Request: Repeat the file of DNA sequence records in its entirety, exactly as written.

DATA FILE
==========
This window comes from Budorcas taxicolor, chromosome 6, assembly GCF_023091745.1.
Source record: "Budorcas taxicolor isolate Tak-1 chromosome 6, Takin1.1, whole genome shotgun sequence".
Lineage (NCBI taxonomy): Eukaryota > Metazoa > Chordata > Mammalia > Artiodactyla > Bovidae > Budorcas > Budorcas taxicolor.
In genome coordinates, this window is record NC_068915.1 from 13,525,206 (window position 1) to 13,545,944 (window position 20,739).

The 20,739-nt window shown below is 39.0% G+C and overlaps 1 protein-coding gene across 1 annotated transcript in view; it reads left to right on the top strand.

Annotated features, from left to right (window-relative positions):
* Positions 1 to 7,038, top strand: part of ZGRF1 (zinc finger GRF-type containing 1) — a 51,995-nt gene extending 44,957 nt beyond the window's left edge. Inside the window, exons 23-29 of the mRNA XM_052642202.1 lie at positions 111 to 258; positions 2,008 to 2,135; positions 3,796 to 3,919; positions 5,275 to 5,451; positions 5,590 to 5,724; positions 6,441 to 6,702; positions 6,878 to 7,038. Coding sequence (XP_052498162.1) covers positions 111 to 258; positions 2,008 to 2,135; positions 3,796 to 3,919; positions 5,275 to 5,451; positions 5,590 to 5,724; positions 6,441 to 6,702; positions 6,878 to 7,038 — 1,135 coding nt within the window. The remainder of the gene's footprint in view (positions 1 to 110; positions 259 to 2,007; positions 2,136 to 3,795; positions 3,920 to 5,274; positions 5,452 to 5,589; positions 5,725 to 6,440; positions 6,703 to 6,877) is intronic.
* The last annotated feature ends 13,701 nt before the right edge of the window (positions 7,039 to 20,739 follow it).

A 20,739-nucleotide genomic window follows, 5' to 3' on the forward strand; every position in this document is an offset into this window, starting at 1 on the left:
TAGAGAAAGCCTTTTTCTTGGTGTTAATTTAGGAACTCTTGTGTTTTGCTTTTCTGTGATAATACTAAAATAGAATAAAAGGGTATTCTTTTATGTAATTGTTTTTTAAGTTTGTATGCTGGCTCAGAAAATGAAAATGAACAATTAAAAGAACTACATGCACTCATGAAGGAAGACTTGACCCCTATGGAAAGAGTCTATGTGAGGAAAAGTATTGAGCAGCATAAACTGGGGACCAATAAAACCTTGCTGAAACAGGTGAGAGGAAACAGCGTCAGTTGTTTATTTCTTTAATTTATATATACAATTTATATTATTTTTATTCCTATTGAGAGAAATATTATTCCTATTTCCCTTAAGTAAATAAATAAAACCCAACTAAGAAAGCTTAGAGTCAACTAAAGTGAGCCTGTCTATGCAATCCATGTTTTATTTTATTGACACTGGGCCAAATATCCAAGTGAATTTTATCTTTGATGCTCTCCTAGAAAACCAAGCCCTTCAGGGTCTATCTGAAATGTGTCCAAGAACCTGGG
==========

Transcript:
This window comes from Budorcas taxicolor, chromosome 6, assembly GCF_023091745.1.
Source record: "Budorcas taxicolor isolate Tak-1 chromosome 6, Takin1.1, whole genome shotgun sequence".
Lineage (NCBI taxonomy): Eukaryota > Metazoa > Chordata > Mammalia > Artiodactyla > Bovidae > Budorcas > Budorcas taxicolor.
In genome coordinates, this window is record NC_068915.1 from 13,525,206 (window position 1) to 13,545,944 (window position 20,739).

The 20,739-nt window shown below is 39.0% G+C and overlaps 1 protein-coding gene across 1 annotated transcript in view; it reads left to right on the top strand.

Annotated features, from left to right (window-relative positions):
* Positions 1 to 7,038, top strand: part of ZGRF1 (zinc finger GRF-type containing 1) — a 51,995-nt gene extending 44,957 nt beyond the window's left edge. Inside the window, exons 23-29 of the mRNA XM_052642202.1 lie at positions 111 to 258; positions 2,008 to 2,135; positions 3,796 to 3,919; positions 5,275 to 5,451; positions 5,590 to 5,724; positions 6,441 to 6,702; positions 6,878 to 7,038. Coding sequence (XP_052498162.1) covers positions 111 to 258; positions 2,008 to 2,135; positions 3,796 to 3,919; positions 5,275 to 5,451; positions 5,590 to 5,724; positions 6,441 to 6,702; positions 6,878 to 7,038 — 1,135 coding nt within the window. The remainder of the gene's footprint in view (positions 1 to 110; positions 259 to 2,007; positions 2,136 to 3,795; positions 3,920 to 5,274; positions 5,452 to 5,589; positions 5,725 to 6,440; positions 6,703 to 6,877) is intronic.
* The last annotated feature ends 13,701 nt before the right edge of the window (positions 7,039 to 20,739 follow it).

A 20,739-nucleotide genomic window follows, 5' to 3' on the forward strand; every position in this document is an offset into this window, starting at 1 on the left:
TAGAGAAAGCCTTTTTCTTGGTGTTAATTTAGGAACTCTTGTGTTTTGCTTTTCTGTGATAATACTAAAATAGAATAAAAGGGTATTCTTTTATGTAATTGTTTTTTAAGTTTGTATGCTGGCTCAGAAAATGAAAATGAACAATTAAAAGAACTACATGCACTCATGAAGGAAGACTTGACCCCTATGGAAAGAGTCTATGTGAGGAAAAGTATTGAGCAGCATAAACTGGGGACCAATAAAACCTTGCTGAAACAGGTGAGAGGAAACAGCGTCAGTTGTTTATTTCTTTAATTTATATATACAATTTATATTATTTTTATTCCTATTGAGAGAAATATTATTCCTATTTCCCTTAAGTAAATAAATAAAACCCAACTAAGAAAGCTTAGAGTCAACTAAAGTGAGCCTGTCTATGCAATCCATGTTTTATTTTATTGACACTGGGCCAAATATCCAAGTGAATTTTATCTTTGATGCTCTCCTAGAAAACCAAGCCCTTCAGGGTCTATCTGAAATGTGTCCAAGAACCTGGG